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Wager Swayne
[[Image:200px|center|200px|border]]Medal of Honor recipient
Personal Information
Born: November 10, 1834(1834-11-10)
Place of Birth: {{{place of birth}}}
Died: December 18, 1902 (aged 68)
Place of Death: {{{place of death}}}
Nickname: {{{nickname}}}
Birth Name: {{{birth name}}}
Other Information
Allegiance: United States of America
Participation(s): {{{participations}}}
Branch: United States Army
Union Army
Service Years: {{{service years}}}
Rank: Major General
Service number : {{{servicenumber}}}
Unit: 43rd Ohio Infantry
Commands: Military Governor of Alabama
Battles: American Civil War
Awards: Medal of Honor
Relations: Noah Haynes Swayne
Other work: {{{otherwork}}}

Wager Swayne (November 10, 1834 – December 18, 1902) was a Union Army general during the American Civil War who received America's highest military decoration the Medal of Honor for his actions at the Siege of Corinth. He was also appointed military Governor of Alabama during the early days of Reconstruction, serving from 1867 to 1868.


Born in Columbus, Ohio, he was the son of Noah Haynes Swayne, Associate Justice of the United States Supreme Court.

He graduated from Yale University and became a lawyer in Ohio.

He served in the Union Army during the Civil War as a field officer in one of Ohio's three-year infantry regiments. In August 1861, Governor William Dennison appointed Swayne as major of the 43rd Ohio Volunteer Infantry, which was being organized in Mount Vernon, Ohio. He fought at the battles of Iuka and Corinth, and was promoted to fill the vacancy caused by the death of the regiment's colonel.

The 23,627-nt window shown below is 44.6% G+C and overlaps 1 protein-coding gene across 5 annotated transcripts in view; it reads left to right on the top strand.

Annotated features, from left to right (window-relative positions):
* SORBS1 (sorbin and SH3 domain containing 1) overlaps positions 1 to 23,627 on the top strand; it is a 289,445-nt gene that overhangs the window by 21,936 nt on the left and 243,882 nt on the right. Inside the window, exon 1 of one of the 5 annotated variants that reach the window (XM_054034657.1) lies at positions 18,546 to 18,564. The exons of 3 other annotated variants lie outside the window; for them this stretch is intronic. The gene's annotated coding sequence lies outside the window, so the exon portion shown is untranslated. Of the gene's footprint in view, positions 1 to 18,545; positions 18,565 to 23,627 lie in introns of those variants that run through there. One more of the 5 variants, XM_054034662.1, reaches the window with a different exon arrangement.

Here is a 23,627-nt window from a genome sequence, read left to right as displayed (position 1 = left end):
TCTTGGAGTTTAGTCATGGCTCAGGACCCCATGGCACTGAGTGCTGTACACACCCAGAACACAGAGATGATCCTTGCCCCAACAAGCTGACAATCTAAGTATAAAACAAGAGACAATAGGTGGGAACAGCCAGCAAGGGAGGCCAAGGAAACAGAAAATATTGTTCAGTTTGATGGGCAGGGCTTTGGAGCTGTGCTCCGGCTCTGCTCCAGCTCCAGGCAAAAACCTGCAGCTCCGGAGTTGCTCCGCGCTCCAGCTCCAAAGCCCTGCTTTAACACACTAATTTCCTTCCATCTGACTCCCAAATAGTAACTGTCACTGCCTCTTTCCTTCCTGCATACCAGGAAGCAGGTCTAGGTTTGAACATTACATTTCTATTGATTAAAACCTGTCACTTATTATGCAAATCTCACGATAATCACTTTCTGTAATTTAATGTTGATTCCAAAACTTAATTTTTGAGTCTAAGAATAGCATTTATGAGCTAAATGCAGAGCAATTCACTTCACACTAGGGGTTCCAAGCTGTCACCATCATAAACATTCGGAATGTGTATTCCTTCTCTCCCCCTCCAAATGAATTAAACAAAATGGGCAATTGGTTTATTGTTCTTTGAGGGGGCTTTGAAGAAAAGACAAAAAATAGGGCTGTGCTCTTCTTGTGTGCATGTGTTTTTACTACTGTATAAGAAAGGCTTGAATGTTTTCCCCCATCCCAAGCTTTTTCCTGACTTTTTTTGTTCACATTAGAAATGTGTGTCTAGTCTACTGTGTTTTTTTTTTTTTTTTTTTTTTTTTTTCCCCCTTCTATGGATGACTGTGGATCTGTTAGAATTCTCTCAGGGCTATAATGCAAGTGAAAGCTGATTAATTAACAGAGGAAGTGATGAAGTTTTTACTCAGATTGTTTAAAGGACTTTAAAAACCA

Swayne led the 43rd OVI with distinction during the Atlanta Campaign and was later promoted to brigadier general. Swayne had his leg amputated from a severe wound suffered in 1865 in South Carolina. He mustered out of the volunteer army later that year, but stayed in the Regular Army.

After the war, he served in the Freedmen's Bureau and moved to Alabama, where he served as military governor. He retired from the Army in 1870 and moved to Toledo, Ohio, where he established a law practice. He moved in 1881 to New York City, where he set up another law practice, specializing in representing telegraph and railroad companies.

In 1893, he was awarded a Medal of Honor for "conspicuous gallantry in restoring order at a critical moment and leading his regiment in a charge" at Corinth.

He died in New York City and was buried at Arlington National Cemetery Arlington County, Virginia, Plot: Section 3, Lot 1406.[1]

Medal of Honor citation[]

Rank and Organization:

Rank and organization: Lieutenant Colonel, 43d Ohio Infantry. Place and date: At Corinth, Miss., October 4, 1862. Entered service at: Columbus, Ohio. Born: November 10, 1834, Columbus, Ohio. Date of issue: August 19, 1893.

Citation: Conspicuous gallantry in restoring order at a critical moment and leading his regiment in a charge.[2][3]

See also[]

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Template:Start box Template:S-off |- style="text-align: center;" |- style="text-align:center;" |width="30%" align="center" rowspan="1"|Preceded by
Robert M. Patton |width="40%" style="text-align: center;" rowspan="1"|Governor of Alabama
1867—1868 |width="30%" align="center" rowspan="1"| Succeeded by
William H. Smith |- |}

Template:Governors of Alabama

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